This Handbook is unique in presenting a clear, comprehensive and systematic exposition of the central tenets of Jung’s work which has something to offer to both specialists and those seeking an introduction to the subject. Internationally recognised experts in Jungian Psychology cover the central themes in three sections: Theory, Psychotherapy & Applications. Each chapter begins with an introduction locating the topic in the context of Jung’s work as a whole, before moving on to an investigation of contemporary developments and concluding by demonstrating how Jung’s theories continue to evolve and develop through their practical therapeutic applications.
The Handbook of Jungian Psychology is the definitive source of authoritative information on Jungian psychology for Jungian analysts, psychotherapists, counsellors and related professionals. It will be an invaluable aid to those involved in Jungian academic studies and related disciplines.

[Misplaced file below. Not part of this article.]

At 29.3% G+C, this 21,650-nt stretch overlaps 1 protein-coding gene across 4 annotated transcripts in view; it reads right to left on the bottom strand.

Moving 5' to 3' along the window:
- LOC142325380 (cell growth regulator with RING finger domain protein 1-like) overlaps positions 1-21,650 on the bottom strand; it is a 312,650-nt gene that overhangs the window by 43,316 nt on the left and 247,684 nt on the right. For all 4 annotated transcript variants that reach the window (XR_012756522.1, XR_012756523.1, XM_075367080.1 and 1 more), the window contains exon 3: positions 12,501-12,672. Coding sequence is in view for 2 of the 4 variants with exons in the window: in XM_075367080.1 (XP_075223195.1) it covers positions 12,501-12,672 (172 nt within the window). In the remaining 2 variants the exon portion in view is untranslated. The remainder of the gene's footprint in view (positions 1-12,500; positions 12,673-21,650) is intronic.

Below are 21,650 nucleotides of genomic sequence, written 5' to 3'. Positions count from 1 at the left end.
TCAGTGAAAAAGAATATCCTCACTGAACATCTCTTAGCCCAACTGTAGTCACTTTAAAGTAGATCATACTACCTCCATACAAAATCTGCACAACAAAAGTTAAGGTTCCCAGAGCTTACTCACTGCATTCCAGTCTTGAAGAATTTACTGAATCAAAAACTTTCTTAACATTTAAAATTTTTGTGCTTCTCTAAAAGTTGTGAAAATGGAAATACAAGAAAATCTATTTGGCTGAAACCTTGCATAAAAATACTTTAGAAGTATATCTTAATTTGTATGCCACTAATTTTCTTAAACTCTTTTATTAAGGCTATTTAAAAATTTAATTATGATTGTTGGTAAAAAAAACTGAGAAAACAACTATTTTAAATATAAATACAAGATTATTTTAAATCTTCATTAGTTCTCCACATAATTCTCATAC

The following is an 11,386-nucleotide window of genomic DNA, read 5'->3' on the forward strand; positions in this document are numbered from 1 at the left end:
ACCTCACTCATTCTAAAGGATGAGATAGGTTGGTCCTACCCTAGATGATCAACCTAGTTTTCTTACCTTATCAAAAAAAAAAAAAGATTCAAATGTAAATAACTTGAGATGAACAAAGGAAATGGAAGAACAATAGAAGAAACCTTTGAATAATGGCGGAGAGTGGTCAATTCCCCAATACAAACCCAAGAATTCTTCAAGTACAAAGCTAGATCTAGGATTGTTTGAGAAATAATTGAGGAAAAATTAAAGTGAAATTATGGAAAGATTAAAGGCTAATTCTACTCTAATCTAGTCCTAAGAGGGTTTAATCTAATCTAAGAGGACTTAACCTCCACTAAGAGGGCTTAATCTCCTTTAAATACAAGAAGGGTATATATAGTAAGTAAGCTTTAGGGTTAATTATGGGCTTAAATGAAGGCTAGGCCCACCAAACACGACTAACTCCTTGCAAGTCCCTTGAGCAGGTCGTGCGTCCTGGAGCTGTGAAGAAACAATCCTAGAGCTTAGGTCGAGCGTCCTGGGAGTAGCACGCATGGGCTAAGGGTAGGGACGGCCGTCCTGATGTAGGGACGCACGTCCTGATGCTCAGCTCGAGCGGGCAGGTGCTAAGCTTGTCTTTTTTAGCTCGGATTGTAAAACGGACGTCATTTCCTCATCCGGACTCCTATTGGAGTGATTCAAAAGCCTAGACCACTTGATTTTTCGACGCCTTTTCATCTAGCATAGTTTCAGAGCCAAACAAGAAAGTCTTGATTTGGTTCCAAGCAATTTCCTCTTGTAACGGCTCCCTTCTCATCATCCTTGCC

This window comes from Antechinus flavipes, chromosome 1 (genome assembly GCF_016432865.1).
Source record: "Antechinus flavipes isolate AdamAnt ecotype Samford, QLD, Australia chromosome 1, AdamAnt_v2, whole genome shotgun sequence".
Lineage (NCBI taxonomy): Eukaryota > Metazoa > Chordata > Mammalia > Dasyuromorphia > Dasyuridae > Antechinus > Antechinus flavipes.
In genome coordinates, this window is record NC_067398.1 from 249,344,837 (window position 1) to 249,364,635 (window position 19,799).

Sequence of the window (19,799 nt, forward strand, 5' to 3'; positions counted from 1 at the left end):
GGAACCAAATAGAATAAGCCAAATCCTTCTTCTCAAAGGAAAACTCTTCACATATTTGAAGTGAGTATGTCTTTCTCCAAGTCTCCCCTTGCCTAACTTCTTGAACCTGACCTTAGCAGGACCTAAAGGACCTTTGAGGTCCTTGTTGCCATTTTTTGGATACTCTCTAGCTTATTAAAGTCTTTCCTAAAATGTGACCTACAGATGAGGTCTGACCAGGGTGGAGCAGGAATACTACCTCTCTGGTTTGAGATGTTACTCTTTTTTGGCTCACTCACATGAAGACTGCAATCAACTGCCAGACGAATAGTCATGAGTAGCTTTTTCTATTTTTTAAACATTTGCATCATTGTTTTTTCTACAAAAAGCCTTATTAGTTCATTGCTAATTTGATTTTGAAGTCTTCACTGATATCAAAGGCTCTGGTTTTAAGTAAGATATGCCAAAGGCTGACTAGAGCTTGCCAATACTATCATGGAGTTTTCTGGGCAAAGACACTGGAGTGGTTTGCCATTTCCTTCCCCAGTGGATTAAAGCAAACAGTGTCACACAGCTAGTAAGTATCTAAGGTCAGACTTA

Rowland demonstrates how persons, forms of knowing and even eras that dismiss Dionysus are torn apart, and explores how Jung was Dionysian in providing his most dismembered text, The Red Book. Remembering Dionysus pursues the rough god into the Sublime in the destruction of meaning in Jung and Jacques Lacan, to a re-membering of sublime feminine creativity that offers zoe, or rebirth participating in an archetype of instinctual life. This god demands to be honoured inside our knowing and being, just as he (re)joins us to wild nature.
This revealing book will be invigorating reading for Jungian analysts, psychotherapists, arts therapists and counsellors, as well as academics and students of analytical psychology, depth psychology, Jungian and post-Jungian studies, literary studies and ecological humanities.